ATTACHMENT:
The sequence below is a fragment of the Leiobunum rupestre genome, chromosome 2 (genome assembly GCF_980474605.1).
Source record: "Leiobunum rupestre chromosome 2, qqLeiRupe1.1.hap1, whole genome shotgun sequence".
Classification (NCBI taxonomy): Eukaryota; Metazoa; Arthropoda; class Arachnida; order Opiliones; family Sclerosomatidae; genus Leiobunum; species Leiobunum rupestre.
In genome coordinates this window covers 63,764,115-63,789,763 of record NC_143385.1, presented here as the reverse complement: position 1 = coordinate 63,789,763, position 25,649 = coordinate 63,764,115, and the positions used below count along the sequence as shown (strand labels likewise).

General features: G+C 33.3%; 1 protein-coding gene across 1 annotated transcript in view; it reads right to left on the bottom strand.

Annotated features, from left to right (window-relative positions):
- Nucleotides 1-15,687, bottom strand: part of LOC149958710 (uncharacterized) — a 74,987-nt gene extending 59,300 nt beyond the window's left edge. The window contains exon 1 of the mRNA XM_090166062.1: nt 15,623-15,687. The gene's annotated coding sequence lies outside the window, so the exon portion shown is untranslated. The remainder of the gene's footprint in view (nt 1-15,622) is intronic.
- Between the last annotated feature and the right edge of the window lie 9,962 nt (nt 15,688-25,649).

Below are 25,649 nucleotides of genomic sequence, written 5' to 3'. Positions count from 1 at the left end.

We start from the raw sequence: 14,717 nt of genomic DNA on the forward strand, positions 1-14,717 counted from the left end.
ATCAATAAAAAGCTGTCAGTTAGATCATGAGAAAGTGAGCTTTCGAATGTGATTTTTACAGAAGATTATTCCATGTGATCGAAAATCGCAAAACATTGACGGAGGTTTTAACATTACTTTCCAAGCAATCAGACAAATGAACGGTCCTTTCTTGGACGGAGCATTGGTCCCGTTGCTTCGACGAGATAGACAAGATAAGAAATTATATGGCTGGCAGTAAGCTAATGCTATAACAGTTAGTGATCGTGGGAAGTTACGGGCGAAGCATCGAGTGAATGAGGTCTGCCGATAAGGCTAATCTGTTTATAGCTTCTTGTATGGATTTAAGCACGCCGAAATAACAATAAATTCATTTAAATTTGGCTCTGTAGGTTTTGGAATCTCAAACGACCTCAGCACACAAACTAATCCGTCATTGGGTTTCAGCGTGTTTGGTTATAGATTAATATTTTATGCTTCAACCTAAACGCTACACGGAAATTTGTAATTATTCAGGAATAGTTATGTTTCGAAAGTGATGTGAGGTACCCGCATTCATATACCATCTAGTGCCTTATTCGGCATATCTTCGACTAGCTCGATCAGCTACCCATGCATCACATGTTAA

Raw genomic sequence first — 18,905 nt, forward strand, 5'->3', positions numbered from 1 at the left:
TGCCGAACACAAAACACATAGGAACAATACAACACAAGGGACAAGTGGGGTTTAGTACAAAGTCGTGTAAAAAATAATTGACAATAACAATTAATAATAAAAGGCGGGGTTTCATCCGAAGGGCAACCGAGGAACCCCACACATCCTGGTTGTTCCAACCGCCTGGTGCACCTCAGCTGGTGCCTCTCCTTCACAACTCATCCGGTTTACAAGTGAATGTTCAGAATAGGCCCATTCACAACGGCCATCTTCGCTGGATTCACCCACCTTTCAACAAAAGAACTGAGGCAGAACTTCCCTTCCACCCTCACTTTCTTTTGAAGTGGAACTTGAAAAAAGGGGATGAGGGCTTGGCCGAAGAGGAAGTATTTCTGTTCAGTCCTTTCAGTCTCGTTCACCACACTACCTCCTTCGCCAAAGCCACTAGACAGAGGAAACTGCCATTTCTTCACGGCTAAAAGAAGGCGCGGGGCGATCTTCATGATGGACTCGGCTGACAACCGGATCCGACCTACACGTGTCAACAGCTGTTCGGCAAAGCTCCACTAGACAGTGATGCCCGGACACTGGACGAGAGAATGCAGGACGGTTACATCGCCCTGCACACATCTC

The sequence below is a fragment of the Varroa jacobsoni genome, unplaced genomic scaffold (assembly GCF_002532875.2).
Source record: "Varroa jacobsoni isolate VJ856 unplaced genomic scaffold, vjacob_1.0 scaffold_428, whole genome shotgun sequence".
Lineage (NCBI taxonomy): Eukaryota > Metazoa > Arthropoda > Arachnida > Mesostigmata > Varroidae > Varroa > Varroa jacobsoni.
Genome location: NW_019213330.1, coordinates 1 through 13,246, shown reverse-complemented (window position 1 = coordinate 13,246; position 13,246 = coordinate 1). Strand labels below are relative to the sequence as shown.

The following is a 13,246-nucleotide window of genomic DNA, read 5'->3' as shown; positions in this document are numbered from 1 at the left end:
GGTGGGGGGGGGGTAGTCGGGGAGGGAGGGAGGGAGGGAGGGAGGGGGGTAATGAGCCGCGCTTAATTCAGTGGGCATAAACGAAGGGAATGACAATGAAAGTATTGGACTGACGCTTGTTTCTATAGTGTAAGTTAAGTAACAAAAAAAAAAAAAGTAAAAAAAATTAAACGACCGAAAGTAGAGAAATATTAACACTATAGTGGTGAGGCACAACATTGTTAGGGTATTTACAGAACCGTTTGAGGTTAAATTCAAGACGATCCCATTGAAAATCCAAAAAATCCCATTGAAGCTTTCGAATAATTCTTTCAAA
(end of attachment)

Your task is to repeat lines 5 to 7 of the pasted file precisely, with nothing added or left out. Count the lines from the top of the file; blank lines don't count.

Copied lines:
General features: G+C 33.3%; 1 protein-coding gene across 1 annotated transcript in view; it reads right to left on the bottom strand.

Annotated features, from left to right (window-relative positions):
- Nucleotides 1-15,687, bottom strand: part of LOC149958710 (uncharacterized) — a 74,987-nt gene extending 59,300 nt beyond the window's left edge. The window contains exon 1 of the mRNA XM_090166062.1: nt 15,623-15,687. The gene's annotated coding sequence lies outside the window, so the exon portion shown is untranslated. The remainder of the gene's footprint in view (nt 1-15,622) is intronic.